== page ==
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Barbie exhibition: no pinker place on the planet; ‘Tristan & Yseult’ opening

ALSO: A promising Jazz Festival lineup; Feb. 23 will be “Maestro Skrowaczewski Day”; and more.

The shoe fountain at the Mall of America's "Barbie: The Dreamhouse Experience"
Photo by John Whiting

Think pink; it’s Valentine’s Day. And there’s no pinker place on the planet than an exhibition opening today at the Mall of America. “Barbie: The Dreamhouse Experience” is 30,000 square feet of interactivity: buttons to push, videos to watch, virtual cupcakes to make, virtual elevators to ride, a make-up studio, an endless closet and shoe room for virtually trying on Barbie’s outfits, a fashion runway, a Pop Star Stage for young performers, a bedroom, a library, a living room, a bathroom with a dolphin in the toilet (all is explained), a sleigh to ride, a shoe fountain, a freezer, a fireplace, glitter, photo ops, more than 350 collector Barbies on display (including many in couture), a café with pink drinks, and the obligatory boutique with Barbie-themed merch.

It all left us a bit breathless and dizzy, and it’s a lot of territory to cover – many rooms plus a beach and Paris, France. (You get there via virtual airplane, with virtual Barbie as your pilot.) What it needs is a fleet of pink scooters, or a Barbie light rail. Where is the exhibition exactly? On the third floor of what was once Bloomingdale’s, now a permanent exhibition space run by global exhibition company, EMS Entertainment. And if you’ve forgotten how big the Mall is, “Barbie” doesn’t fill what was formerly one floor of one anchor store. Already on the schedule of coming attractions: “CSI: The Experience” and “Star Trek: The Exhibition.” “Barbie” will be here for at least two years, maybe longer. FMI and tickets ($23.99). Wow, it’s pink.

Photo by Jerris Madison
Dianne Reeves

The Twin Cities Jazz Festival is becoming a destination event, one worth traveling to if you don’t already live here. This year’s headliners have just been announced, and we plan to stick around. Majestic Grammy-winning vocalist Dianne Reeves is one of the great jazz singers, a diva and a musical descendant of Sarah Vaughan. We can’t wait to see her live. Brilliant, outspoken saxophonist Branford Marsalis would be famous even if he weren’t a member of the First Family of Jazz. The festival will also feature Melissa Aldana, winner of the 2013 Thelonious Monk International Saxophone Competition, and Joe Krown, long-time keyboardist for Clarence “Gatemouth” Brown and a three-time winner of New Orleans’ Big Easy Award. Plus many local artists performing on multiple outdoor stages in and around Mears Park and indoors at nearby restaurants and clubs. Festival dates: June 26-28.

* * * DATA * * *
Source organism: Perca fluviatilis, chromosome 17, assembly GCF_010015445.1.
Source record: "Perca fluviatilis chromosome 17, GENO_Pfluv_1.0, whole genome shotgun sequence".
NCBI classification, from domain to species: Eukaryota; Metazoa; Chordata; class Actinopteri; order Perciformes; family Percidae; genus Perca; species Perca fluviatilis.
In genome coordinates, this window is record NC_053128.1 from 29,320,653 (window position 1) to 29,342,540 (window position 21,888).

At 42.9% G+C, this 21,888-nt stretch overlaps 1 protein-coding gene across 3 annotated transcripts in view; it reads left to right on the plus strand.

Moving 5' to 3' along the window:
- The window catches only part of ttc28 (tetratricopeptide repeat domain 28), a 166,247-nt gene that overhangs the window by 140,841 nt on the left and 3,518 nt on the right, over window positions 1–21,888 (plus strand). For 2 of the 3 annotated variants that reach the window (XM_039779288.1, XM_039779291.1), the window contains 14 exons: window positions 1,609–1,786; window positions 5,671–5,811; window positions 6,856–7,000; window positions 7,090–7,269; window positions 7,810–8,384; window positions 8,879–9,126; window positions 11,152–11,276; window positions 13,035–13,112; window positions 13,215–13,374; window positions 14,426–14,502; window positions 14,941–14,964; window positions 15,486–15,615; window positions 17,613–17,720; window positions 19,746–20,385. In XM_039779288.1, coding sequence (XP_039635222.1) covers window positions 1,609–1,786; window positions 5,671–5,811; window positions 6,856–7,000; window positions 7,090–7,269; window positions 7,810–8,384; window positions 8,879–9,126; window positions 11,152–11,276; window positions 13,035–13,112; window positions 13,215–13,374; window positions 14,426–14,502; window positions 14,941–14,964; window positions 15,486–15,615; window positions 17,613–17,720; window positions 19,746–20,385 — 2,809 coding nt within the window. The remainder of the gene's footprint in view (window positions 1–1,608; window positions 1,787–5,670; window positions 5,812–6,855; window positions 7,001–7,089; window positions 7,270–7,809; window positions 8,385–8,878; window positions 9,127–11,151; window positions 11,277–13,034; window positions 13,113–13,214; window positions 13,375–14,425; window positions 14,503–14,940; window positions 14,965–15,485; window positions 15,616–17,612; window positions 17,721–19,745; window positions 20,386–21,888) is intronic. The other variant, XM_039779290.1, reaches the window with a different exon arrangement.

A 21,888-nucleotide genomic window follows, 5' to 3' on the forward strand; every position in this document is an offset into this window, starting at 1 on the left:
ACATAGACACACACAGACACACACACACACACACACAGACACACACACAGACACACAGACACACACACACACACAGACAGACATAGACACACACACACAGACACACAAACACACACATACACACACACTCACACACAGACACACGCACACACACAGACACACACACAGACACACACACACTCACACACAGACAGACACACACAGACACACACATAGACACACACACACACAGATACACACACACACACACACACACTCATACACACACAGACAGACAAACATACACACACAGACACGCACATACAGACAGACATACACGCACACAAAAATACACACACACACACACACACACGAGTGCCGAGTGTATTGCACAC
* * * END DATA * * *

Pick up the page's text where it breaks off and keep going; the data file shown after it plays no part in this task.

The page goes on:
Photo by Eric Ryan Anderson
Branford Marsalis

More good news for jazz fans: there’s a new jazz label in town. Called Shifting Paradigm Records, it has a roster, a website, seven albums available for download, and a launch concert set for Saturday at Studio Z. “The music industry has changed a lot over the last 15 years,” co-founder Zacc Harris told MinnPost earlier this week. “The days of guys like us being able to pick up a record deal and put out a couple of records are gone. The question then becomes, how do we make an impact when we’re not affiliated with a label? The answer: we make ourselves a label.” The “ourselves” Harris refers to include (so far) the Atlantis Quartet, Bryan Nichols Quintet, Fat Kid Wednesdays, Graydon Peterson Quartet and Zacc Harris Group, names well-known to jazz lovers in the Twin Cities and beyond. They all know each other, they play in each other’s bands, and they share a similar aesthetic, although they make very different music. In the wake of the closing of the Artists’ Quarter jazz club in St. Paul, which put a lot of people into a funk, Shifting Paradigm is a shot of energy. Saturday’s event is a must. All five bands will perform. Doors open at 4:30 p.m., music starts at 5, and tickets are $10 for the whole night. Studio Z is at 275 East Fourth Street in St. Paul’s Lowertown, on the second floor. Tickets here or at the door (cash or check only).

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Gov. Mark Dayton has declared Sunday, Feb. 23 “Maestro Skrowaczewski Day” in honor of Stanislav Skrowaczewski’s enduring contributions to decades of classical music. That’s the day of the “Happy 90th, Maestro Stan!” concert in honor of his birthday. The concert was originally scheduled for Feb. 22 at Concordia’s Benson Hall but was moved from there to Orchestra Hall when the lockout ended. Unfortunately, that means the governor can’t attend – he’ll be out of town – but Minneapolis Mayor Betsy Hodges will be there to make glowing remarks about the maestro. FMI and tickets.